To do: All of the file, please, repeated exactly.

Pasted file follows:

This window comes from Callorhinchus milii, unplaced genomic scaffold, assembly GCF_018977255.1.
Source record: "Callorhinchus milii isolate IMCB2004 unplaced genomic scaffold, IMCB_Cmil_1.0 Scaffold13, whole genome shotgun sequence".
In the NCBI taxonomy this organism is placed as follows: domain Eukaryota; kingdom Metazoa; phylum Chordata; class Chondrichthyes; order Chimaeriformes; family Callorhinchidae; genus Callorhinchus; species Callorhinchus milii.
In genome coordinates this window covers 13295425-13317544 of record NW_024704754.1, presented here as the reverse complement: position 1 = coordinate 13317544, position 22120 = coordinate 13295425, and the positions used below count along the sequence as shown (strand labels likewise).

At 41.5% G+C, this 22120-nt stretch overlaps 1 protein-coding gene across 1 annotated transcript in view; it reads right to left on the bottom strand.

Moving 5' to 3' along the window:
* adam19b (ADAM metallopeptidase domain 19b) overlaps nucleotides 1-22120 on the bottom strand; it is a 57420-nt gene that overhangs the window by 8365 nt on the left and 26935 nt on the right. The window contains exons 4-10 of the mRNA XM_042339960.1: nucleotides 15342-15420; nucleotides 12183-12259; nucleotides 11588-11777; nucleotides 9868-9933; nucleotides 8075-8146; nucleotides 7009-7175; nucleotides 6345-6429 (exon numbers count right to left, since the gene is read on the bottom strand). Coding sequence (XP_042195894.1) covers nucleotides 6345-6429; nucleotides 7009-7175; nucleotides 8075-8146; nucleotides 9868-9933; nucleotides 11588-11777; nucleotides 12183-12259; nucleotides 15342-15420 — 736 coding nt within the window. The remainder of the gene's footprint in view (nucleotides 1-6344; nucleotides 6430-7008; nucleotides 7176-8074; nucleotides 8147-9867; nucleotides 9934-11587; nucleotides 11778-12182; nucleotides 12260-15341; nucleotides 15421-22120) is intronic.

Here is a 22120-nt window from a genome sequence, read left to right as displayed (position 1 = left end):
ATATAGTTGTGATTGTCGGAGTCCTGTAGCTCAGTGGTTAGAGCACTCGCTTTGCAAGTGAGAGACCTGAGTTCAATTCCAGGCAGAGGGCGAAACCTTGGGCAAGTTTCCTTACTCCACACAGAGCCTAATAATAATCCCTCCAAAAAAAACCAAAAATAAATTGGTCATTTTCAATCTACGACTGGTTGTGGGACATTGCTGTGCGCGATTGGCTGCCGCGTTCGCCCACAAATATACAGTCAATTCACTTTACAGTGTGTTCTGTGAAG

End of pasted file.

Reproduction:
This window comes from Callorhinchus milii, unplaced genomic scaffold, assembly GCF_018977255.1.
Source record: "Callorhinchus milii isolate IMCB2004 unplaced genomic scaffold, IMCB_Cmil_1.0 Scaffold13, whole genome shotgun sequence".
In the NCBI taxonomy this organism is placed as follows: domain Eukaryota; kingdom Metazoa; phylum Chordata; class Chondrichthyes; order Chimaeriformes; family Callorhinchidae; genus Callorhinchus; species Callorhinchus milii.
In genome coordinates this window covers 13295425-13317544 of record NW_024704754.1, presented here as the reverse complement: position 1 = coordinate 13317544, position 22120 = coordinate 13295425, and the positions used below count along the sequence as shown (strand labels likewise).

At 41.5% G+C, this 22120-nt stretch overlaps 1 protein-coding gene across 1 annotated transcript in view; it reads right to left on the bottom strand.

Moving 5' to 3' along the window:
* adam19b (ADAM metallopeptidase domain 19b) overlaps nucleotides 1-22120 on the bottom strand; it is a 57420-nt gene that overhangs the window by 8365 nt on the left and 26935 nt on the right. The window contains exons 4-10 of the mRNA XM_042339960.1: nucleotides 15342-15420; nucleotides 12183-12259; nucleotides 11588-11777; nucleotides 9868-9933; nucleotides 8075-8146; nucleotides 7009-7175; nucleotides 6345-6429 (exon numbers count right to left, since the gene is read on the bottom strand). Coding sequence (XP_042195894.1) covers nucleotides 6345-6429; nucleotides 7009-7175; nucleotides 8075-8146; nucleotides 9868-9933; nucleotides 11588-11777; nucleotides 12183-12259; nucleotides 15342-15420 — 736 coding nt within the window. The remainder of the gene's footprint in view (nucleotides 1-6344; nucleotides 6430-7008; nucleotides 7176-8074; nucleotides 8147-9867; nucleotides 9934-11587; nucleotides 11778-12182; nucleotides 12260-15341; nucleotides 15421-22120) is intronic.

Here is a 22120-nt window from a genome sequence, read left to right as displayed (position 1 = left end):
ATATAGTTGTGATTGTCGGAGTCCTGTAGCTCAGTGGTTAGAGCACTCGCTTTGCAAGTGAGAGACCTGAGTTCAATTCCAGGCAGAGGGCGAAACCTTGGGCAAGTTTCCTTACTCCACACAGAGCCTAATAATAATCCCTCCAAAAAAAACCAAAAATAAATTGGTCATTTTCAATCTACGACTGGTTGTGGGACATTGCTGTGCGCGATTGGCTGCCGCGTTCGCCCACAAATATACAGTCAATTCACTTTACAGTGTGTTCTGTGAAG